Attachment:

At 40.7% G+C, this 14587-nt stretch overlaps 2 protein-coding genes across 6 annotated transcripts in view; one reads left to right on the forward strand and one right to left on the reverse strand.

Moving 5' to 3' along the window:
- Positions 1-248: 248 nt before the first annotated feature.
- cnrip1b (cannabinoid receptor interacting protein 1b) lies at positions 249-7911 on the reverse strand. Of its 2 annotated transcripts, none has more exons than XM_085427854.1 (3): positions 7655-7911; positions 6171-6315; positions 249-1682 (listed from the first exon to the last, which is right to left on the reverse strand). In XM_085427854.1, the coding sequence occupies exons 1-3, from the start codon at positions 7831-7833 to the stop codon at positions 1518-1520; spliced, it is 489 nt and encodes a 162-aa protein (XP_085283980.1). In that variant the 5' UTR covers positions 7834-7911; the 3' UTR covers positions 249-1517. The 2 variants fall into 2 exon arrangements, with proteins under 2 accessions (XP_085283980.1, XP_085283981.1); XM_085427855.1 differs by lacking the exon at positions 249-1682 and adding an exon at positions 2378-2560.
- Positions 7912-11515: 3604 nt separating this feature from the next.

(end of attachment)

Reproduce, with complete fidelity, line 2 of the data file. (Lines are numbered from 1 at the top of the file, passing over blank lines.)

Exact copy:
Moving 5' to 3' along the window: